The family had moved to Minnesota seeking relief from a cholera epidemic and lack of business opportunities near their Wisconsin home. Joseph came first, walking the 150 miles from Watertown to La Crosse, where he ferried across the Mississippi in the company of fellow travelers.
He was able to hitch a ride in a wagon with a family heading to Oronoco. When the travelers arrived at a fresh spring, they found a group of campers who had taken ill. “I had some medicine with me and also understood what herbs to administer the sick,” he said. “This was my first practice of medicine in Minnesota.”
Joseph found the new community of Rochester to his liking. He built a log cabin in what became the southeast area of the city, brought his growing family here, and became an occasional business partner of the town’s founder, George Head. Joseph operated both a saw mill and woolen mill, and harvested and sold ice from frozen rivers.
But he was perhaps best-known as a practitioner of homemade cures. By the time of his death in 1897, Joseph had built and maintained a large medical practice.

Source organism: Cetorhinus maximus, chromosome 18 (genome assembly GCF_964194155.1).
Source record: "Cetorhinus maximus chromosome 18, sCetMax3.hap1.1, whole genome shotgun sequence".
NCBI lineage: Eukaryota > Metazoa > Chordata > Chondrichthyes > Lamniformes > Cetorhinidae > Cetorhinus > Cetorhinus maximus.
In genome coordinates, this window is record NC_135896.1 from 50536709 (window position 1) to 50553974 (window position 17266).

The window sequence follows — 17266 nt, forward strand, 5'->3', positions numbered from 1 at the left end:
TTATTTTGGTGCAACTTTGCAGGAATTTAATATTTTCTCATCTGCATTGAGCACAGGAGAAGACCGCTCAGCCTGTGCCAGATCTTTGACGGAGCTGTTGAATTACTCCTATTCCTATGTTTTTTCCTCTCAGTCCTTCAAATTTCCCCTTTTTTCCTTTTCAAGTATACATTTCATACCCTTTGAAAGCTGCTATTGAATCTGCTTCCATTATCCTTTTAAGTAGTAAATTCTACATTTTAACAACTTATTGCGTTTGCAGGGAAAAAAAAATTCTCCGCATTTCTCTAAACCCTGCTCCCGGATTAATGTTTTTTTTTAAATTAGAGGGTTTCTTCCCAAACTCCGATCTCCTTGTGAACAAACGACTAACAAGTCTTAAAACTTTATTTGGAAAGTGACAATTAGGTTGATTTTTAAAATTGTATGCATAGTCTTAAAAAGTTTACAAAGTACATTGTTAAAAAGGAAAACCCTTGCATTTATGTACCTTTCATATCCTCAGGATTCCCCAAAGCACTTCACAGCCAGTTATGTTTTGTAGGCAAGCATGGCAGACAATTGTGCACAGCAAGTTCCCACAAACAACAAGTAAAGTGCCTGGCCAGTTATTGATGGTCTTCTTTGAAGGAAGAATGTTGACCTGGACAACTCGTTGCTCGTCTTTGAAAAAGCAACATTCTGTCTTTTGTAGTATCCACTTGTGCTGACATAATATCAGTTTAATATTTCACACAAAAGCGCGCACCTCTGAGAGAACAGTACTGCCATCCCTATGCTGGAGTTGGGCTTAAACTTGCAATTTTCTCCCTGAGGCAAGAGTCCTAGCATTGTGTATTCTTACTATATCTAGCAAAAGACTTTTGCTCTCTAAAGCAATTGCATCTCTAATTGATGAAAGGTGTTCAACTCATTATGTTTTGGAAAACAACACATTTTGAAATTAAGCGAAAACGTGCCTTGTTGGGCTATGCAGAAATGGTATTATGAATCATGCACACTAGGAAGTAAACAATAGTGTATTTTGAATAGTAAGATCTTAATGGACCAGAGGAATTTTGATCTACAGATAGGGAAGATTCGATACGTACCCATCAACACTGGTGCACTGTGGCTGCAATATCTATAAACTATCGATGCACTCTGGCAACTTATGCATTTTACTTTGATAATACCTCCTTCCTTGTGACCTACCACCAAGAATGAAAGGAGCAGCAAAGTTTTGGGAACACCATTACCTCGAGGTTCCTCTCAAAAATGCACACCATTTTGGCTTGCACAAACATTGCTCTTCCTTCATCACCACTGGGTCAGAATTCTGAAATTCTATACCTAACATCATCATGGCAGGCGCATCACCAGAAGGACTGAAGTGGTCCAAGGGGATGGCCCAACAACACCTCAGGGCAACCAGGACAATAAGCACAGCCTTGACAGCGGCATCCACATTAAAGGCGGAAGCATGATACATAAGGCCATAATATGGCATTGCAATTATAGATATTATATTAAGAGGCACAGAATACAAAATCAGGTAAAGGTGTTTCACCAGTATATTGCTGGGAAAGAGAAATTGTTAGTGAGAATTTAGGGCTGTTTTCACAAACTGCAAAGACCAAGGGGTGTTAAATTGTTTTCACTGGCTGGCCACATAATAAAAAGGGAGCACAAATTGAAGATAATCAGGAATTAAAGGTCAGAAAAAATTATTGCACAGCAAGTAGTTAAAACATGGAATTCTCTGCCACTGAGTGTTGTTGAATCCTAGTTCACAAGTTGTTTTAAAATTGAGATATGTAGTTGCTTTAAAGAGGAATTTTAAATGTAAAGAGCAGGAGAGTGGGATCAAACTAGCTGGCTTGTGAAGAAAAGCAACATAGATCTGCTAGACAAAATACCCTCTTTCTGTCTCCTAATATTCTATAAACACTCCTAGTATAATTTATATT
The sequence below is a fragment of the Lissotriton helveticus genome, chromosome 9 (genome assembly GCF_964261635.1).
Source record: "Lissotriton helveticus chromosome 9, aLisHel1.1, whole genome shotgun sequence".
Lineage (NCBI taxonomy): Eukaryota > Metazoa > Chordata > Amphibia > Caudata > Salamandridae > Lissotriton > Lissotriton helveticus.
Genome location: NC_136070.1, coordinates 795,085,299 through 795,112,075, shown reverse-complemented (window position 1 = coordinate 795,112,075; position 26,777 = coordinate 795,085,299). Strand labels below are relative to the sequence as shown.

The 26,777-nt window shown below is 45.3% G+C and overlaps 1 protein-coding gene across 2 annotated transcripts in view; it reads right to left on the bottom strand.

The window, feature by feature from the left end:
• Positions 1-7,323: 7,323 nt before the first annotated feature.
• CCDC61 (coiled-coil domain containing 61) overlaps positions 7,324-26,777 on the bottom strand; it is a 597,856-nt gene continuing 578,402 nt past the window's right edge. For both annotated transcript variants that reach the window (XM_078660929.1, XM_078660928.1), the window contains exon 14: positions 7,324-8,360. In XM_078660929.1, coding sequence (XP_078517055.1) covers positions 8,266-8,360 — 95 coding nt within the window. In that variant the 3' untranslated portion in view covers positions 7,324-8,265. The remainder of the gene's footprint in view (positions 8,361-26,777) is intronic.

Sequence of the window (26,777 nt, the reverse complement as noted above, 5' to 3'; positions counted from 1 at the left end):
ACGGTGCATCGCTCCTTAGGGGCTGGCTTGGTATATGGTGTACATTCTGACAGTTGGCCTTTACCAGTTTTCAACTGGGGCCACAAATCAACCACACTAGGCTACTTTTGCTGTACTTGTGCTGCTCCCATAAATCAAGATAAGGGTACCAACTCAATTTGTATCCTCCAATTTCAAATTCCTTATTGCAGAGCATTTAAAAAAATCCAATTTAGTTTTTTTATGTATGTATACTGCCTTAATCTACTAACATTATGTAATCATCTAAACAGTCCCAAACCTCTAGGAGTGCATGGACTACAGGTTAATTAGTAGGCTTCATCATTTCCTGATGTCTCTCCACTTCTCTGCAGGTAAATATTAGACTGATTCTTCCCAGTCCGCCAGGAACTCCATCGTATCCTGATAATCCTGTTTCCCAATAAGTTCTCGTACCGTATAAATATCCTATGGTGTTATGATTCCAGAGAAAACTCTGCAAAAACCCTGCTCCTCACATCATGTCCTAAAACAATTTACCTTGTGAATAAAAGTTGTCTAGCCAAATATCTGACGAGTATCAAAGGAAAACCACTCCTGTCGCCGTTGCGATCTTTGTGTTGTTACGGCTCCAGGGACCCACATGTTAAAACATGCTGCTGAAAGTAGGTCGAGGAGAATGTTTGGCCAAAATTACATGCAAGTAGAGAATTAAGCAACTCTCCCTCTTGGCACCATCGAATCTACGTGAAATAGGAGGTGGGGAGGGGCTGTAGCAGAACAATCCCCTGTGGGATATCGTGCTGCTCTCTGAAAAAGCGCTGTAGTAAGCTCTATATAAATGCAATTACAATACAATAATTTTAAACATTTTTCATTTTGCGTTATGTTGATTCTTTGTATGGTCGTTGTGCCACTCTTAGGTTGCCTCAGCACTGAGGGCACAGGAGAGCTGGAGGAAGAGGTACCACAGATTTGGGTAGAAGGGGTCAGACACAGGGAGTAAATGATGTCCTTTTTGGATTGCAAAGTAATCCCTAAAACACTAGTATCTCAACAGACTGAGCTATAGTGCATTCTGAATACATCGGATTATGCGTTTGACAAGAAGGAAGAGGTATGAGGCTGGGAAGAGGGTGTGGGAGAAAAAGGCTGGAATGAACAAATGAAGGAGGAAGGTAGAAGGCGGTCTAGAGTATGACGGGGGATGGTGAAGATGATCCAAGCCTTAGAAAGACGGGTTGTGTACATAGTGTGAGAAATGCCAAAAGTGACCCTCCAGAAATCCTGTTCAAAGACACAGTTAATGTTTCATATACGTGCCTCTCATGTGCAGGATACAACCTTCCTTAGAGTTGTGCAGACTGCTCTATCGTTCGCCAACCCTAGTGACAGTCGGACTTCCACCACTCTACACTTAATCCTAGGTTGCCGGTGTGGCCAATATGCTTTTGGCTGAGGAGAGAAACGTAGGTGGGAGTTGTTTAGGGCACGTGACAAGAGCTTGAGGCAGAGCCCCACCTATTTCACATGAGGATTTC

Meanwhile, his daughter Mary Ann had married Merton Eastlick, one of the most famous men in Minnesota.
Eastlick was known as “The Boy Hero of Lake Shetek.” During the Dakota War of 1862, Merton had carried his baby brother 50 miles to safety after the family homestead was attacked. [See sidebar.]
Mary Ann and Merton initially lived in Mankato, but in 1873 moved back to Rochester where Merton found work as a carpenter. They had one son, William, who was born in 1874.
Two years later, Merton, just 24, became ill with a virus. He died soon after, in November of 1875.
In 1879, Mary Ann married a frontier eccentric: a Danish immigrant named Augustine Nelson, who liked to go downtown on Saturday evenings, dressed to the nines, and serenade passersby at the top of his lungs while playing his accordion.
After their marriage, Augustine and Mary Ann resided for years on Ninth Avenue Southeast, in the same area where Joseph Alexander had established a homestead. They had six children.
It was from this home that Mary Ann dispatched her remedies and made her rounds as a midwife. And it was here that Mary Ann Alexander Eastlick Nelson died at age 82 on Sept. 20, 1932.
The “Boy Hero of Lake Shetek”
When the U.S.-Dakota War broke out in 1862, Merton Eastlick escaped from an attack and carried his baby brother on his back to safety, covering over 50 miles in 7 days. He was 11 years old.